The US Centers for Disease Control (CDC) recently introduced a new mobile app called DentalCheck,…
Back in 2016, more than 60 children were diagnosed with confirmed or probable mycobacterial infections in Anaheim, California, after becoming infected with serious oral cellulitis, following dental pulpotomies performed at the same dental clinic. The microorganism in question was Mycobacterium abscessus, which is usually harmless, but in rare cases can contaminate water leading to infection. In this case, the contaminated water from the dental unit waterlines (DUWLs) exposed up to 500 pediatric patients to potential infection.
An article written by ProEdge Dental, a leading supplier of dental water monitoring, provides an interesting look at the outbreak and its subsequent investigation. Additionally, the Orange County Register spotlights the doctor, Dr. Negar Ashouri, who discovered the link of the outbreak to the dental clinic in Anaheim.
In response to the outbreak of M. abscessus in Anaheim, California Senate Bill 1491 (SB 1491) took effect in 2019, making it unprofessional conduct for a dentist to “use water, or other methods used for irrigation, that are not sterile or that do not contain recognized disinfecting or antibacterial properties when performing dental procedures on exposed dental pulp.” The new law was passed to ensure the proper irrigation and disinfection of exposed dental pulp.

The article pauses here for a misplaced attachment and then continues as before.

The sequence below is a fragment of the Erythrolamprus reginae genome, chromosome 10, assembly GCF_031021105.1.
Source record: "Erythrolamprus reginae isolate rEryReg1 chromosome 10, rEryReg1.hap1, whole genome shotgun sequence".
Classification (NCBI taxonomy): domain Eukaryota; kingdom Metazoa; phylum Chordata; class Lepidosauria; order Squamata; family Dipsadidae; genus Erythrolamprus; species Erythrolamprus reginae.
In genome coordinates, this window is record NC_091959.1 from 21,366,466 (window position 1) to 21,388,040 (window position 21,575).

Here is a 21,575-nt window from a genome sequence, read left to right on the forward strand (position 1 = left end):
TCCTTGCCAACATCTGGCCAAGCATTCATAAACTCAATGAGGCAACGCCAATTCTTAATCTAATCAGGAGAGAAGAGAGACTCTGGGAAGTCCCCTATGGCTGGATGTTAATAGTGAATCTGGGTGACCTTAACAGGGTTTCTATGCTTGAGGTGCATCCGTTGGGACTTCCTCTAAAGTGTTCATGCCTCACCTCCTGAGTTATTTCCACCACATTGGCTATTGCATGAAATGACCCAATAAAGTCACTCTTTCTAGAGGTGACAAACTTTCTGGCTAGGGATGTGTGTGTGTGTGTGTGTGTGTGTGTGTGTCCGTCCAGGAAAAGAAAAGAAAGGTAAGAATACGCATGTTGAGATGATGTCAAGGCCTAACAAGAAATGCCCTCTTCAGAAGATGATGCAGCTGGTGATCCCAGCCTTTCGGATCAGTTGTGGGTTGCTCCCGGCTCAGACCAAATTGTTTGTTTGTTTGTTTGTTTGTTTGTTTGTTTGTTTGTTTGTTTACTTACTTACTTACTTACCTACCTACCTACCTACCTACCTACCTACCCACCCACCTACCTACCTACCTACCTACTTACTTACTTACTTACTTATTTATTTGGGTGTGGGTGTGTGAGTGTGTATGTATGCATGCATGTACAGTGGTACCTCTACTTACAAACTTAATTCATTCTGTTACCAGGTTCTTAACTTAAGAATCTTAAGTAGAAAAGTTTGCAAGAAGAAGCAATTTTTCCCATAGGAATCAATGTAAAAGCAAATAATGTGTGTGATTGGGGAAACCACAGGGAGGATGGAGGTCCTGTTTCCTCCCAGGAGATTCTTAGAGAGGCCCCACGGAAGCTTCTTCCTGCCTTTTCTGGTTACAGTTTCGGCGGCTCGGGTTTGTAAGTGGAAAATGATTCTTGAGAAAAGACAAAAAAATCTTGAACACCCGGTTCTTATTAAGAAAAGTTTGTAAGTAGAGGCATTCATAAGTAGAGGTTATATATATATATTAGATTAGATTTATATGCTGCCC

To prevent infections associated with microbial contamination in DUWLs, dental personnel should consult with the manufacturer of the dental unit or water treatment system to determine the best procedures for maintaining the DUWLs. In its 2016 Summary of Infection Prevention Practices in Dental Settings: Basic Expectations for Safe Care, the U.S. Centers for Disease Control and Prevention (CDC) recommends that to improve and maintain the water quality in dental treatment, in addition to purging and flushing, control strategies should be implemented such as self-contained water systems, chemical treatment regimens, in-line water microfilters, water purifiers, and monitoring of dental unit water.
For our OSHA Review subscribers… The November/December 2019 issue of OSHA Review covers water quality for dental care and can be found in Section VIII of your OSHA Review binder.